I missed the first episode of ‘Citizen Khan‘.
And so after reading reports that the ‘comedy’ show was racist of Islamophobic and that the BBC had received hundreds of complaints, I thought that I’d best watch last night’s show.
Instead of seeing anything resembling a comedy, I found myself instead watching something that was tired, poorly written and produced, and far from anything that might remotely be described as funny. Far from insulting the religion of Islam or Pakistanis, the show insulted the intelligence of its viewers.
Far from being discriminatory or racist, it was just decidedly unfunny.
My friend Leon Moosavi last week claimed in the Independent that the show “…can be defined as racist because it reinforced stereotypes that exist about Asians and Muslims to a non-Asian audience”.
I would disagree. Using and indeed reinforcing the stereotypes of Asians, Muslims or indeed anyone else is not necessarily always going to be racist or Islamophobic. In fact laughing at stereotypes is what a good deal of comedy is about: imagine Fawlty Towers without the stereotypes of both Manuel and Basil Fawlty?
Having written about comedy on this blog before and having had an article published in the magazine, Speak Out on the Carry On films, it is the way in which stereotypes are used that is important. Some of the funniest comedies – my own penchant for the Carry On films included – are founded entirely on stereotypes.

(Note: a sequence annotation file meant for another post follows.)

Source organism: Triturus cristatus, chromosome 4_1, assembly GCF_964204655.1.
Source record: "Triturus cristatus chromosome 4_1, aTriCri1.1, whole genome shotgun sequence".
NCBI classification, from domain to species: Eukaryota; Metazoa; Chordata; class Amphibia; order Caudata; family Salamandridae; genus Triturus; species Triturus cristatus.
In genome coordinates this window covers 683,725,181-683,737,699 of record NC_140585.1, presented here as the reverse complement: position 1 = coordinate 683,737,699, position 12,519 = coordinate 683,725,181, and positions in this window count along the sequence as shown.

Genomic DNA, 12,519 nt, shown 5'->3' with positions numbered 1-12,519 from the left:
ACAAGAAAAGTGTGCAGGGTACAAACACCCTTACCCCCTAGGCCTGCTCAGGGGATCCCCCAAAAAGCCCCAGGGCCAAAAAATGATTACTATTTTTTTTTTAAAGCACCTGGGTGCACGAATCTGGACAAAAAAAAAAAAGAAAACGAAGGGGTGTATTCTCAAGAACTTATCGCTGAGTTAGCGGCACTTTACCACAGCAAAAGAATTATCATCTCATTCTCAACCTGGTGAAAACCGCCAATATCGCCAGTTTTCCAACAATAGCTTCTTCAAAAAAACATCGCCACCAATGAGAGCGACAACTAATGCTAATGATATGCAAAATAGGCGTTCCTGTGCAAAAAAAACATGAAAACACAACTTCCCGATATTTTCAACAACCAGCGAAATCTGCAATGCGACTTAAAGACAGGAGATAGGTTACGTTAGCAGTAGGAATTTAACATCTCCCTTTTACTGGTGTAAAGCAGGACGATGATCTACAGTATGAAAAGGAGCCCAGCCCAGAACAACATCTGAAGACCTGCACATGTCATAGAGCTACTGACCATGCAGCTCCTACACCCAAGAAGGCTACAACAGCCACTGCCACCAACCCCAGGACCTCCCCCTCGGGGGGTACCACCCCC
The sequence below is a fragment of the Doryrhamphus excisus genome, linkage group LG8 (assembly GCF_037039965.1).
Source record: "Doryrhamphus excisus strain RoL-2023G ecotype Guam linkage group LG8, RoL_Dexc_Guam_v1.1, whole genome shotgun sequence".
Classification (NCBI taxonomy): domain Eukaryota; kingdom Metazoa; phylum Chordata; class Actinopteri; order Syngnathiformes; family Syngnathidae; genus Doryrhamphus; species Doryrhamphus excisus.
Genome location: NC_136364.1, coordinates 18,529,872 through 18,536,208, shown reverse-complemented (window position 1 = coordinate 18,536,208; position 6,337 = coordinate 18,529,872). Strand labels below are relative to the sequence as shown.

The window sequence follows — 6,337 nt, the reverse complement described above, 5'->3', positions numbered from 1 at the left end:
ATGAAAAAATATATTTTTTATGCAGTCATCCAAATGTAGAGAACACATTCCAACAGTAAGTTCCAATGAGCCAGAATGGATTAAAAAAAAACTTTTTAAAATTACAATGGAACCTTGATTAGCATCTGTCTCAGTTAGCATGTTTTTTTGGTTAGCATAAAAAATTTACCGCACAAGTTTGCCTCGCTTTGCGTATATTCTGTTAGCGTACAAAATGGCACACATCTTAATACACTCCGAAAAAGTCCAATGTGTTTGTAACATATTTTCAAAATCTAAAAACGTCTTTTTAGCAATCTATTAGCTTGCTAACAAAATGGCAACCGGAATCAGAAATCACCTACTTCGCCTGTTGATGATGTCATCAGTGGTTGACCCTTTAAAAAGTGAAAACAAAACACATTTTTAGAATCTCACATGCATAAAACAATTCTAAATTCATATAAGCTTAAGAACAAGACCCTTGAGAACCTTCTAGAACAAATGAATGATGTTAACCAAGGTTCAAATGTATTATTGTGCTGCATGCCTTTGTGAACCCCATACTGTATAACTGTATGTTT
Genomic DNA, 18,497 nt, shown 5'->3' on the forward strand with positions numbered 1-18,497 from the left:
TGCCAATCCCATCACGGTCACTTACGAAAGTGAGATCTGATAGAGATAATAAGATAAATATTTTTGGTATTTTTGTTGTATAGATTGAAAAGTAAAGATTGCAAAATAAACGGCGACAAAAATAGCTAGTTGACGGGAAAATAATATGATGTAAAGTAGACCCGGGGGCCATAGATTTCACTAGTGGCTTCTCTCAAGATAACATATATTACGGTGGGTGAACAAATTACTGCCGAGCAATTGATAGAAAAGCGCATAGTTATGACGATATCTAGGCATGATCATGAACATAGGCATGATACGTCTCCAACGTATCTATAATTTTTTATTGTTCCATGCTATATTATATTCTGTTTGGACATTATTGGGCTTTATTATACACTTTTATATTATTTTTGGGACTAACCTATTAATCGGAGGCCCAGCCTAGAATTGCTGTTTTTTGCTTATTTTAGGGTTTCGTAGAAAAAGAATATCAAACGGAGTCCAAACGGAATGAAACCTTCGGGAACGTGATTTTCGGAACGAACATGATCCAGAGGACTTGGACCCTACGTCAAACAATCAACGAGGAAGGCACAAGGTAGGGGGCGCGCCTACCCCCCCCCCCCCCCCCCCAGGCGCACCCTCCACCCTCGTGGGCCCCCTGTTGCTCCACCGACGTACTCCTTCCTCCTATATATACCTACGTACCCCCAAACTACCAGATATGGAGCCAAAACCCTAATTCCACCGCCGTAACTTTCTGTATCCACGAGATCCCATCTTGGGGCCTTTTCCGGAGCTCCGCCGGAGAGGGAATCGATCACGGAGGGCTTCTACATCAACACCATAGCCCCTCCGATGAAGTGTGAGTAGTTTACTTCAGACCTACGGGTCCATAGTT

Take for instance Father Ted. Without the stereotypes of Irish-ness and Catholicism, the hugely popular show would have had little additional material to make its audience laugh. Likewise Borat. Whilst many now have cause to laugh merely at the mention of the name Kazakhstan, Sacha Baron Cohen’s use of stereotypes about Jews in the feature film based around his character were both funny and uncomfortable in equal measure. Either of these racist…? Far from it.
The best comedies therefore use stereotype for comedic value. Stereotypes are extremely funny.
Whether relating to nationality as in Father Ted, age in The Inbetweeners or class as in Only Fools and Horses, it is the stereotypes these comedies draw upon that make us laugh.
Citizen Khan therefore sits in this long-standing comedic tradition, drawing upon stereotypes to make an audience laugh about themselves and others. As I previously noted on this blog, “the ability to laugh at ourselves comes out of a sense of constancy and continuity, not least the conscious or sub-conscious recognition of who we are and more probably, who we think we are”. I added how much of this typically takes place “via some of the most mundanely stereotypical characters in some of the most mundane of settings”.
Undoubtedly, Citizen Khan ticks all the established comedy boxes: it doesn’t break any moulds.
Where it doesn’t tick the box however is in terms of whether or not it is funny. Comedy – even that which draws upon the most crudest of stereotypes – has to be funny. The benchmark has to be that it makes you laugh.
Sadly, Citizen Khan does not.
So let’s not over-react nor devalue terms such as racism or Islamophobia; let’s not use them inappropriately or without good cause. Instead, let’s just say it as it is: Citizen Khan isn’t funny.